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Bato: Marcos assured me ICC won’t be able to touch a single strand of my hair

Senator Ronald “Bato” dela Rosa on Thursday disclosed that then-presidential candidate Ferdinand “Bongbong” Marcos Jr. promised him that the International Criminal Court (ICC) will not be able to touch even a single strand of his hair.

This assurance was made by Marcos when Dela Rosa represented then-vice-presidential bet Sara Duterte in one of the campaign rallies for the 2022 national and local elections.

“During the campaign, nag-usap kami—nu’ng tumatakbo pa lang siya at ako’y nagre-represent kay Mayor Inday Sara… Ang sabi niya ‘Kahit isang buhok mo hindi mahahawakan ng ICC’ kahit na wala akong buhok ha,” Dela Rosa shared to reporters in an online interview.

The senator said he took this not only as a personal promise but a commitment to the country that he will defend the Philippine sovereignty.

“Not only a promise for me personally, but a promise to the country, for the nation na dedepensahan talaga niya ang soberanya ng ating bansa at hindi siya basta basta magpapabully diyan sa mga entities na ‘yan like ICC,” he said.

GMA News Online asked Malacanang to confirm Dela Rosa’s statement but has yet to receive a reply as of posting time.

Meanwhile, Dela Rosa took a swipe at Senate Deputy Minority Leader Risa Hontiveros over the latter’s statement criticizing Marcos’ move to “disengage” from the ICC.

Hontiveros earlier said disengaging from the ICC “will embarrass the Philippines on the international stage” and added that the President “seems to be protecting an ally, when he should be protecting the Filipino people.”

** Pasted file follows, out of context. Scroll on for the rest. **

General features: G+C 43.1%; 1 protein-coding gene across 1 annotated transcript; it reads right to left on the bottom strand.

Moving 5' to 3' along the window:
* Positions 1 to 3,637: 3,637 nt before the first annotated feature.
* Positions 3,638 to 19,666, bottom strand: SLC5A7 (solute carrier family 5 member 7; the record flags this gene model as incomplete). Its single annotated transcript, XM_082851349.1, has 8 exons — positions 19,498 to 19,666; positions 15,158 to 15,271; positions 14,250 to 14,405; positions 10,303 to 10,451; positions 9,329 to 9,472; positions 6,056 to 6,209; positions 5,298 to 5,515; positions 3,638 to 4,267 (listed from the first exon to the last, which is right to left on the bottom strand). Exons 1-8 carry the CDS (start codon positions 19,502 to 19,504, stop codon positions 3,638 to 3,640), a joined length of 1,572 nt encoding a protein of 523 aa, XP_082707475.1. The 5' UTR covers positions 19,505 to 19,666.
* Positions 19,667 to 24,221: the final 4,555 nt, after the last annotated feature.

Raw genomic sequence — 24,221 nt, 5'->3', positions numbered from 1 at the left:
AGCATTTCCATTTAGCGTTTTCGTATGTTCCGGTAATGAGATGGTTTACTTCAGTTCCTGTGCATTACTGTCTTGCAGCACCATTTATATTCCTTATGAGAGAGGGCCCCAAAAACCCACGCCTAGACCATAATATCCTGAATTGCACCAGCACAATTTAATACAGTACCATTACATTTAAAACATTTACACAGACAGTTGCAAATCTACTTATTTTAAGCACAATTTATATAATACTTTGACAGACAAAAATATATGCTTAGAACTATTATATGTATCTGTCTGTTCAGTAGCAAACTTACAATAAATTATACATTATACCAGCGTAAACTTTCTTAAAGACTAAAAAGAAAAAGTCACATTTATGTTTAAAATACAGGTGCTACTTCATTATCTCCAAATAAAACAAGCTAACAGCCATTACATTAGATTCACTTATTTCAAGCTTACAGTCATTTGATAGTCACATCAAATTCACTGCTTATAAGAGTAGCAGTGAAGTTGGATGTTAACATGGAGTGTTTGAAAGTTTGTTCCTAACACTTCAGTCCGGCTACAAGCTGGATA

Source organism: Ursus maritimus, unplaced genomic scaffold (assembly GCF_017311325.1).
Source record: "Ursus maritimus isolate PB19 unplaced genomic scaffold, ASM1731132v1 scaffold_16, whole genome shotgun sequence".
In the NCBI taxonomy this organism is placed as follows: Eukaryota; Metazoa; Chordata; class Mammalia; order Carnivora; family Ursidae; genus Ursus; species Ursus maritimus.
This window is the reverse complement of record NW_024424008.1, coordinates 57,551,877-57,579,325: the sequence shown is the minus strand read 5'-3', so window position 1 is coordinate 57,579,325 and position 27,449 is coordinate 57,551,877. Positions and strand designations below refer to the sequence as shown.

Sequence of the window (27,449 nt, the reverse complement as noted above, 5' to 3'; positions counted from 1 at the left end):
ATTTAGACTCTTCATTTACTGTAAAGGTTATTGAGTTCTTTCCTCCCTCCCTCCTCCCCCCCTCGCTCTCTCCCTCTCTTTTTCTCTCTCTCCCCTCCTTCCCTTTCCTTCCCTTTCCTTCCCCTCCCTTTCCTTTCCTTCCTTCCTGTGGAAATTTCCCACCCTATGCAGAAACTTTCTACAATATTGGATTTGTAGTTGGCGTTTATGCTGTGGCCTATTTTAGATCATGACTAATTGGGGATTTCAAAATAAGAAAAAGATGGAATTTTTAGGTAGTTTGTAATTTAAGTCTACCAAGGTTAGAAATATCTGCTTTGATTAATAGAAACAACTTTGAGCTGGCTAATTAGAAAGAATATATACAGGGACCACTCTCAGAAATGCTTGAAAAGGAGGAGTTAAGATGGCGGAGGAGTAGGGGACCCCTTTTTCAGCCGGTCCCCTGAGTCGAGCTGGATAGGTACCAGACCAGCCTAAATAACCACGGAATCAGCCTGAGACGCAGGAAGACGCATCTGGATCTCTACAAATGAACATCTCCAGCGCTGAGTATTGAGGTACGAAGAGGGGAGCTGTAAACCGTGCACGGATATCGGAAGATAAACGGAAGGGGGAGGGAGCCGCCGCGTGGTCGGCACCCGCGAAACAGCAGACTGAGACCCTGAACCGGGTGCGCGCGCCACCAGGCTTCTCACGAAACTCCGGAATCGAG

“Siya ba, sigurado ka ba na ang gusto niyang protektahan ‘yung human rights ng tao or personal lang ang gusto nila na talagang galit sila kay [former] President [Rodrigo] Duterte?” Dela Rosa  said.

“Gagamitin nila ‘yung human rights kuno pero ang nasa likuran ng utak nila vindictiveness. Galit sila sa Duterte administration. ‘Yan ang nasa utak ng mga yellow na ‘yan,” he added.

Dela Rosa further questioned the “genuineness” of Hontiveros’ intention to fight for human rights victims.

“Hindi ako naniniwala na ganun ka-genuine ‘yung kanilang intention. Human rights, human rights kuno. 'Wag ninyo akong bilugin. Maniwala ako sa inyo,” he said.

“Mayroon bang lumapit kay [former Senator Antonio] Trillanes [IV] na mga biktima ng human rights para magcomplain sa ICC? Wala. Sila ang pumunta doon.  Sariling effort nila 'yun,” he went on.

Dela Rosa, who earlier described himself as the "number two accused" in the drug war probe of the ICC, was then-President Duterte’s first Philippine National Police chief.

Duterte's drug war has been blamed for thousands of deaths, with government figures pegging it around 6,000 but human rights groups saying it could reach as high as 30,000.

Recently, the ICC rejected the Philippine government’s appeal seeking the reversal of the international tribunals’ decision to resume the probe into the Duterte administration's controversial war on drugs.

In rejecting the Philippines' appeal, the ICC Appeals Chamber said the government failed to explain the Court's lack of jurisdiction or to provide an explanation of the implications and scope of the investigation.

It also pointed out that the local investigation can proceed even with the ongoing ICC investigation.

Last Tuesday, Marcos said the Philippines will be "disengaging from any contact, communication with the ICC."

In February, Marcos said he would not cooperate with the inquiry of the ICC into the abuses in the campaign against illegal drugs of the previous administration.—AOL, GMA Integrated News